“Winning means fame and fortune. Losing means certain death. The Hunger Games have begun…
In the ruins of a place once known as North America lies the nation of Panem, a shining Capitol surrounded by twelve outlying districts. The Capitol is harsh and cruel and keeps the districts in line by forcing them all to send one boy and one girl between the ages of twelve and eighteen to participate in the annual Hunger Games, a fight to the death on live TV.
Sixteen-year-old Katniss Everdeen regards it as a death sentence when she steps forward to take her sister’s place in the Games. But Katniss has been close to dead before-and survival, for her, is second nature. Without really meaning to, she becomes a contender. But if she is to win, she will have to start making choices that weigh survival against humanity and life against love.
May the odds be ever in your favour.”
(Warning: This review may contain spoilers to the book and series and a rant that may offend. Viewer discretion is advised.)
Just for clarification, this is my second time reading this book, first being in 2009, when I was in Grade Eight. The Hunger Games was one of those novels that stuck in my head immensely, and one I could not put down, nor could it ever prevent me from not being interested.
Katniss Everdeen is one of those strong female protagonists that you, unfortunately, don’t find every day, without possibly seeing a ‘Mary Sue’ or a perfect character/without faults. I almost thought Katniss was a ‘Mary Sue’ before I realized, she does have faults. Such as still making mistakes during the game, not knowing much about wound care, squeamishness about blood and her temper. She was kind of an Itch that starts with a B to Peeta at certain points.
Which brings me to my next point, Peeta. My first reaction to him was “Peeta, really? Packing on the puns there, huh?” (Peeta, Pita, get it?), being the baker’s son and all, I think that name was given on purpose. I first pictured him as a more pudgy kind of guy, and I have to admit, I didn’t like him at first. But he eventually grew on me, with his crush on Katniss, the way he risked being beaten for her. Although, it frustrated me that he seemed so frail and fragile during the game, even though he was wounded. Clouded and oblivious to a crush and not knowing the dangers around him. Besides my own frustrations about him, I still loved him as a character, even though it felt like he couldn’t do things for himself.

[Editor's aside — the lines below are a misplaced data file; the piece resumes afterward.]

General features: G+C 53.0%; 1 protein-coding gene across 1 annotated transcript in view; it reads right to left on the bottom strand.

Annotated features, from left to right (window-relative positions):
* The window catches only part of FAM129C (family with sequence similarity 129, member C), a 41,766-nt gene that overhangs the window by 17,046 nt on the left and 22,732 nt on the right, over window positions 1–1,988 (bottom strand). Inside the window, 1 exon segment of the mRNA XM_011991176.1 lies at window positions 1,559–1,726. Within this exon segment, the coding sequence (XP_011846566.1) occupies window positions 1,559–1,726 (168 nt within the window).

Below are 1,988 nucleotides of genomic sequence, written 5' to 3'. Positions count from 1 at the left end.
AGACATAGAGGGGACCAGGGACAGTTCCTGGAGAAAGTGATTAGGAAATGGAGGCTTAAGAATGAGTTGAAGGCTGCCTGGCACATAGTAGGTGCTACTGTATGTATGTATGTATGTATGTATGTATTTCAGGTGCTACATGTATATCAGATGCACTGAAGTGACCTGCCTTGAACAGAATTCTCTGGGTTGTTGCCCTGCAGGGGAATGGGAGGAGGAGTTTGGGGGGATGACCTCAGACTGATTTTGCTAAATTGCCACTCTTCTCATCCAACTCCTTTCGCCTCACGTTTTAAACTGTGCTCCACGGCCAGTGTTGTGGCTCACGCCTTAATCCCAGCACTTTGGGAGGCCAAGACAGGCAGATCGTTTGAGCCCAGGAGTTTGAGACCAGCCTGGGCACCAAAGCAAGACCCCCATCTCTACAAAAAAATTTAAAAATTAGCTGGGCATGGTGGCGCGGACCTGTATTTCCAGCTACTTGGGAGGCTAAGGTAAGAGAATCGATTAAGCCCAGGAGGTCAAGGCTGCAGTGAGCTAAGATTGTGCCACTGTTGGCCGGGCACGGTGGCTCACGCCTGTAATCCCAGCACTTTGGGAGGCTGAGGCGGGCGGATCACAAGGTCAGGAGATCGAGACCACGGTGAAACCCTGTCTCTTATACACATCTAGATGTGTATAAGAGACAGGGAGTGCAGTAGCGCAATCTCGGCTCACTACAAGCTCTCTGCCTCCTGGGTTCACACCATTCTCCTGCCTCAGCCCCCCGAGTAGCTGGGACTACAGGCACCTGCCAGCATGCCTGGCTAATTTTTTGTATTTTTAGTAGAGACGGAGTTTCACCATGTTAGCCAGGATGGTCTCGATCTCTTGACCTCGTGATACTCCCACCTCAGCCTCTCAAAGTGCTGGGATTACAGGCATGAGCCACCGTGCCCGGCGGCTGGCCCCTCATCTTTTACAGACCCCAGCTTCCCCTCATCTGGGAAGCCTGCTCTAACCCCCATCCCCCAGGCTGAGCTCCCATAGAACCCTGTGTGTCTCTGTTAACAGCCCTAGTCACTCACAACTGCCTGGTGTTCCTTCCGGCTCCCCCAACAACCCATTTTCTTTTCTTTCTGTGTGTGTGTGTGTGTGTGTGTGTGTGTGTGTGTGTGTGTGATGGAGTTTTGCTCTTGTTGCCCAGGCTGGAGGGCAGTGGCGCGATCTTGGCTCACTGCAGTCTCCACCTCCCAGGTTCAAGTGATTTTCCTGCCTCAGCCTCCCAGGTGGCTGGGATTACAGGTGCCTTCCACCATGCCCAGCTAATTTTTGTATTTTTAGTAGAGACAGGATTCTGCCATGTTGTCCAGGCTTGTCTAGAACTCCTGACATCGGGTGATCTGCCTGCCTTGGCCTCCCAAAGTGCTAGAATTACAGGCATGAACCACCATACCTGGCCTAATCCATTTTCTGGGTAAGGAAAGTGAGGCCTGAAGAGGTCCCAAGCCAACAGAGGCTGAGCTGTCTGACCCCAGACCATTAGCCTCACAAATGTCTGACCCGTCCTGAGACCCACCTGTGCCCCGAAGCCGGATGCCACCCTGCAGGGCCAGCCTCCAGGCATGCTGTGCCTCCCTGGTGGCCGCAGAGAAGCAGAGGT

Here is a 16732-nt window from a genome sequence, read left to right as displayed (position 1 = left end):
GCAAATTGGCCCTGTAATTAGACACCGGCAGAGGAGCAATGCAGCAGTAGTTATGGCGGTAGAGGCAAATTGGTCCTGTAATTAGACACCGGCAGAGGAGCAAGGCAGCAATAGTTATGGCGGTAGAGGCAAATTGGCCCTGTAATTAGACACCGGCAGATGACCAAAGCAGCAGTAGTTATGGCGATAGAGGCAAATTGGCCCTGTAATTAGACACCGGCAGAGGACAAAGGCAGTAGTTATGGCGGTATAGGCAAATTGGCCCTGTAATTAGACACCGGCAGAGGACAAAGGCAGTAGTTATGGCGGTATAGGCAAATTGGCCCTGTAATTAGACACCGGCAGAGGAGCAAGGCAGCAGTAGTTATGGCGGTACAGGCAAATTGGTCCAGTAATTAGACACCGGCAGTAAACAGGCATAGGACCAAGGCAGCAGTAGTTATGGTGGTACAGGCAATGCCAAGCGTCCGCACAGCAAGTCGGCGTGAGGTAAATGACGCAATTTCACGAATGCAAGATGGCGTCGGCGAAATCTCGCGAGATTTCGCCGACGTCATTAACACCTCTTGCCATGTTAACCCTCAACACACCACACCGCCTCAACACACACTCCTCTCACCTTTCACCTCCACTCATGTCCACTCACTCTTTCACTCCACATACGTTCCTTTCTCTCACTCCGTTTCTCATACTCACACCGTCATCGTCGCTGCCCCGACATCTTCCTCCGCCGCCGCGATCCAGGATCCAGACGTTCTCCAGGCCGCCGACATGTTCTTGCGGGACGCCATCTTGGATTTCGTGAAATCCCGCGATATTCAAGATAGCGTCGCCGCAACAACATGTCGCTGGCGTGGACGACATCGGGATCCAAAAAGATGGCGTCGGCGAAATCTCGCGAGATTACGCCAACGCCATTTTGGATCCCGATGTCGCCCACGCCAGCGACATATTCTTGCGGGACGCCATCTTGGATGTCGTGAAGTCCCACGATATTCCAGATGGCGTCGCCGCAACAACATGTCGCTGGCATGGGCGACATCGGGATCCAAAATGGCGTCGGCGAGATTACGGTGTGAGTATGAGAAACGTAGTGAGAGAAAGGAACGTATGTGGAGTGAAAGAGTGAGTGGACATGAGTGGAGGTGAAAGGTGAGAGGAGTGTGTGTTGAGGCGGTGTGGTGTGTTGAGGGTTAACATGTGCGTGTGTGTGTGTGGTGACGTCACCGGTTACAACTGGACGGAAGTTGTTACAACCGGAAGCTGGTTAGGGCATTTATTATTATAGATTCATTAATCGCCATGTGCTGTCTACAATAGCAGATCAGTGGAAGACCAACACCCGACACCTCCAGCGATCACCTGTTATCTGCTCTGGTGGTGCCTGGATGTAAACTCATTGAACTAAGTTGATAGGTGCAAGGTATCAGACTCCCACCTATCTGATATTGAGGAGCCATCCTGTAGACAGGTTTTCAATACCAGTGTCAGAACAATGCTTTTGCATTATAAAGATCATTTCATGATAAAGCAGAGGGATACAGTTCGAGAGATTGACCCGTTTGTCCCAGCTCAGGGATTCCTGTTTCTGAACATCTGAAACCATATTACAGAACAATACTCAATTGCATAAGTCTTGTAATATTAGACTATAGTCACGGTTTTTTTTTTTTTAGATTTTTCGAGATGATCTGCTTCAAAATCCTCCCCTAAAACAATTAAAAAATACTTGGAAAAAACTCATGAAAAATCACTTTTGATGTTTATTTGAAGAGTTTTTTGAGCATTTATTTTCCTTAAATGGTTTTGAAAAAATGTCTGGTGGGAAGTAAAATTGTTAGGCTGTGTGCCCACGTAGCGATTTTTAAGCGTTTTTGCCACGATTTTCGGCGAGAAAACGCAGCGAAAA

And what about Gale, you ask? Gale. Well, Gale is a toughie. But basically, my beef with him is that I didn’t really care for him. He didn’t appear much in the book, even though Katniss dwelled on him throughout her interactions with Peeta, (which kind of irked me because she can’t accept the fact that she favors Gale more than Peeta), there wasn’t enough of him in it, or true heartfelt back story to make me feel anything for him like I feel with Peeta. (Yes! I have emotional connections with fictional characters, okay?) I still accept him as important, because he played a large role in Katniss’s life.
Besides my emotional frustrations over the characters (I’m not done yet talking about them) the plot overall was solid. The author, Suzanne Collins says her inspiration to write The Hunger Games came when she was surfing channels on television and saw people competing on a reality show on one and footage from an invasion of Iraq, she says these two blended together and that’s where she got the idea of the games. This idea is amazing and powerful, the way she wrote it was perfect and made me feel an emotional connection with each character, feeling as if I was going through the twists and turns of the Hunger Games itself. Each chapter pulled you in further and further, making you want to know more about this futuristic world.
Overall, this book, while not fit for everyone, is a great read regardless of tastes. I would recommend it, purely for the sake of this good book, breaking the light and fluffy romance boundaries of YA fiction.
Now for my rant…